PIKE v. ROBBINS

145 F. Supp. 21 (1956) | Cited 0 times | D. Maine | October 10, 1956

This matter comes before this Court upon petitioner's application for writ of habeas corpus.

It appears from the application that at the September, 1953 Term of the Penobscot County Superior Court, petitioner pleaded guilty to the charge of forging a written instrument, being sentenced to a term of five to ten years on the first count and the second count being filed. It further appears that petitioner commenced to serve his sentence on or about September 30, 1953, and that he is still confined in the Maine State Prison in execution of said sentence.

The application for writ of habeas corpus contains the following allegations:

(1) That petitioner has been denied relief in the State Courts by his writ of error coram nobis ( Pike v. State, Me., 123 A.2d 774) and habeas corpus.

(2) That petitioner's constitutional rights were not explained to him in that he did not have the aid and assistance of counsel as provided for in the Constitution of the United States.

(3) That petitioner was not then and there fully aware of his constitutional right to assistance of counsel and of the counsel as provided for in the Constitution to Court, such request having been made only to the County Attorney for the County of Penobscot, and to a Deputy Sheriff.

(4) That petitioner's constitutional right to assistance of counsel was not explained to him prior to his plea of guilty.

(5) That petitioner is illegally imprisoned in that he is restrained of his personal liberty in violation of the Fourteenth Amendment of the United States Constitution.

(6) That there was no jury trial, and that petitioner did not competently and intelligently waive his constitutional right to assistance of counsel.

Petitioner filed petition for writ of error coram nobis against the State of Maine, which was determined by the Supreme Judicial Court of Maine on June 13, 1956, as appears in the decision reported in Pike v. State, 123 A.2d 774, 775. The following language is quoted from that decision:

'The remaining and vital issue in the case relates to the matter of counsel at the hearing in Superior Court at which the petitioner pleaded guilty. The Justice, in his decision, said: 'With reference to the claim of the petitioner that he was refused an attorney, although petitioner testified that he asked the County Attorney and a deputy sheriff for a lawyer, he also testified that he had been convicted on other occasions of felonies, and knew that the presiding Justice had authority to appoint counsel in his behalf. The presiding Justice was not requested to provide counsel. This Court rules that under the circumstances of this case that petitioner waived any right to have counsel assigned to him. I find no evidence upon which to warrant the relief requested."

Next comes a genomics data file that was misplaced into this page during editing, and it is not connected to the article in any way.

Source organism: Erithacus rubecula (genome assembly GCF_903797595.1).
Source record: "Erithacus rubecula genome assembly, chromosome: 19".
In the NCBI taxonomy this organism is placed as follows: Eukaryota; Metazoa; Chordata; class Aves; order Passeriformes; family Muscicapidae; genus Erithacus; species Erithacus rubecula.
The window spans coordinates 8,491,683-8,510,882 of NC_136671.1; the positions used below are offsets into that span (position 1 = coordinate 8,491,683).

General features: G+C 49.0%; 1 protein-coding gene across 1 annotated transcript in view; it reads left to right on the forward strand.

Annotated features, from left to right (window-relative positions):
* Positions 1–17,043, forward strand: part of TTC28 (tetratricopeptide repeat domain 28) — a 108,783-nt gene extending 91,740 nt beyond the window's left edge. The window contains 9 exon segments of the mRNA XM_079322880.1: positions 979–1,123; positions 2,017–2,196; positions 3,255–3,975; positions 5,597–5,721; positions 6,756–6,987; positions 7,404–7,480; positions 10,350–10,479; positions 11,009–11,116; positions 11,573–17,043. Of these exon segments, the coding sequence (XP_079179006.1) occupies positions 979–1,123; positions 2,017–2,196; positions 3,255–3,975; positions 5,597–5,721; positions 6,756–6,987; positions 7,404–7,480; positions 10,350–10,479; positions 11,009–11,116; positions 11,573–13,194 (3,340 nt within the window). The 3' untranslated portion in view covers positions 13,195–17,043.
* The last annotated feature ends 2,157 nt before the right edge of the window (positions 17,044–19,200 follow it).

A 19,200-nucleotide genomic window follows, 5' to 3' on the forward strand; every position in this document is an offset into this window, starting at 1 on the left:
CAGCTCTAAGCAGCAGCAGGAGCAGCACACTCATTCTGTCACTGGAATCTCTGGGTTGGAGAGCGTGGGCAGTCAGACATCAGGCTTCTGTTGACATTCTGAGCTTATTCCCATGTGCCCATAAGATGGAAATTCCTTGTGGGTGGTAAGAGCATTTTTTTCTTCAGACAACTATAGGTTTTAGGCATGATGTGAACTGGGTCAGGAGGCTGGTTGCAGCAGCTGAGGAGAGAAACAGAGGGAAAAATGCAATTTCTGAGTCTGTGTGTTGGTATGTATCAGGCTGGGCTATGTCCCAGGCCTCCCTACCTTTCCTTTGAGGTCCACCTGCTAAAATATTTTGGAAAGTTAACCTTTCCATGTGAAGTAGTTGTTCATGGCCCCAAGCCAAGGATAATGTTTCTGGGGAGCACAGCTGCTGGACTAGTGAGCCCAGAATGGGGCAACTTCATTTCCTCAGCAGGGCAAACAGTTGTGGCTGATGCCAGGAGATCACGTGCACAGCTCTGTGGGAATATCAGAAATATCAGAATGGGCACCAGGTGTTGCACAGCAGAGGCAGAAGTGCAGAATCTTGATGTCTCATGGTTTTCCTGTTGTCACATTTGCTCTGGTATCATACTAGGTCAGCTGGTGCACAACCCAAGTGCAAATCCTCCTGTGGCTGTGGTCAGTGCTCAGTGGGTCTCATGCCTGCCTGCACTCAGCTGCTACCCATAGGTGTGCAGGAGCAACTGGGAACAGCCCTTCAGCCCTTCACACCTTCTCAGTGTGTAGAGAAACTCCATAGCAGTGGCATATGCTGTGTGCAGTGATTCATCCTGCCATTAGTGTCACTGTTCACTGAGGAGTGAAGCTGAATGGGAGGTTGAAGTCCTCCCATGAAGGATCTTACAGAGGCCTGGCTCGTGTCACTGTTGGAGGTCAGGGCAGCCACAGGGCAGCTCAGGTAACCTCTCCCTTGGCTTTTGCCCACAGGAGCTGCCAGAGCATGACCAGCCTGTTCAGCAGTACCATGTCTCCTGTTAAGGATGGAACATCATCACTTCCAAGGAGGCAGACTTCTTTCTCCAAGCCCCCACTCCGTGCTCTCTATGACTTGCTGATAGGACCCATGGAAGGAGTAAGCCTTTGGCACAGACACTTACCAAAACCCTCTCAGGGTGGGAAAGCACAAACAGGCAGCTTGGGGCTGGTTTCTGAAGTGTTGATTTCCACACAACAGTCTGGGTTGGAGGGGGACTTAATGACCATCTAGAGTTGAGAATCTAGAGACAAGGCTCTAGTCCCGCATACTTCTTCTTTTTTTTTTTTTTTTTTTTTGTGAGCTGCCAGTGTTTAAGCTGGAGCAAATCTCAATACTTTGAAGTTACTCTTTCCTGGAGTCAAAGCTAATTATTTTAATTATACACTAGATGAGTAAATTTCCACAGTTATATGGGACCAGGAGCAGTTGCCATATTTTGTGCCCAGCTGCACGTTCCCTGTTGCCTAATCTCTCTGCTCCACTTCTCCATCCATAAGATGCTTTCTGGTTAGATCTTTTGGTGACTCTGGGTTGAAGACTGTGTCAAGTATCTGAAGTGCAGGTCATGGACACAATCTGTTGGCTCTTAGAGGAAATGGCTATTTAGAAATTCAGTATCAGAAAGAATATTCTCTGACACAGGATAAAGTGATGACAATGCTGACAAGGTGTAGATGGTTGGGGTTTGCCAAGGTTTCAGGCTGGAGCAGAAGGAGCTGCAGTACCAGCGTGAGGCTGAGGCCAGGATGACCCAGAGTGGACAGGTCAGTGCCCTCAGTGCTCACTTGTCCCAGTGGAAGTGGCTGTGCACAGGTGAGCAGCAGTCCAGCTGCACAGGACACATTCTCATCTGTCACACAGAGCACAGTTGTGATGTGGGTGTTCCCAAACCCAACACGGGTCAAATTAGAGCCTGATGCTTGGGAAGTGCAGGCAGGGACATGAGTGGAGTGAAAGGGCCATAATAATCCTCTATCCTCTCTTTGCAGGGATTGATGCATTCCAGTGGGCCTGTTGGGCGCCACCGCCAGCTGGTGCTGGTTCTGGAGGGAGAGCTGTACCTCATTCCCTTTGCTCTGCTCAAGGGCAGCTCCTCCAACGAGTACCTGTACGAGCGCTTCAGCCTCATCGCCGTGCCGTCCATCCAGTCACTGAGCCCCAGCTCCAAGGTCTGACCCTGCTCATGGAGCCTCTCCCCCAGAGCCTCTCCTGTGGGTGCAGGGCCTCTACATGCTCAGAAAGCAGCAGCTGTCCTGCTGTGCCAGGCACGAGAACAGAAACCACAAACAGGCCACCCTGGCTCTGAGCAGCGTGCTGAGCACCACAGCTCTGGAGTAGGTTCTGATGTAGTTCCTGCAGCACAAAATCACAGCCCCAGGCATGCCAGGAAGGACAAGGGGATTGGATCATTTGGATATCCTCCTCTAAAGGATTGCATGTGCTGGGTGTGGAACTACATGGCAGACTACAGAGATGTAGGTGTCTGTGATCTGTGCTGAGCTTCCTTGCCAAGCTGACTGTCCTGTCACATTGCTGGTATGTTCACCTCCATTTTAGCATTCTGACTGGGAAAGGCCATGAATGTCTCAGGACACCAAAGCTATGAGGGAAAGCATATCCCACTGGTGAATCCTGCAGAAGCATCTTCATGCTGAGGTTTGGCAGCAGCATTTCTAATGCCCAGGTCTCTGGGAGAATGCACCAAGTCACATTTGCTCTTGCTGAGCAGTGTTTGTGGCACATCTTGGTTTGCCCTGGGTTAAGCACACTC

The decision of the Supreme Judicial Court of Maine then goes on to state that from the record taken most favorably to the petitioner, it appears (1) that he did not have counsel, and (2) that he at no time asked the Court for assignment of counsel. At most, he made the request to the County Attorney and to a Deputy Sheriff. Specifically, he testified on cross-examination about instances of criminal charges against him over a period of years.

Said decision then refers to a part of the testimony, which was, as follows:

"Q. Now isn't it true, Charles, in your long experience in the criminal courts, that you well know that the presiding Justice has authority vested in him to appoint counsel in your behalf if you can prove to him that you can't afford it of your own means? A. Yes.

"Q. You know that today and you knew it in 1953, isn't that true?

A. Yes."

The Court then stated that they then had the case of a prisoner who did not request counsel, and who now contends that he was deprived of his constitutional right to assistance of counsel, although he was fully aware of such right and of the propriety of making such request to the Court. The burden was upon the petitioner to establish the essential fact, namely, that he had not validly waived his rights, and this burden he failed to meet.

First, I would call to the attention of the petitioner the fact that the Federal Constitution does not command a state to furnish a defendant counsel as a matter of course, as is required in Federal prosecutions. Lack of counsel at a state noncapital trial denies constitutional protection only when such lack results in a denial of justice to the accused.

In view of the testimony of the petitioner concerning the knowledge of his right to request counsel to be appointed in his behalf, and his failure to do so, this Court finds that he waived his right to assistance of counsel in the proceedings in the State Court, and is satisfied that the ends of justice will not be served by further inquiry.

It is therefore ordered, adjudged and decreed that the application for writ of habeas corpus be and hereby is dismissed, and the writ denied.

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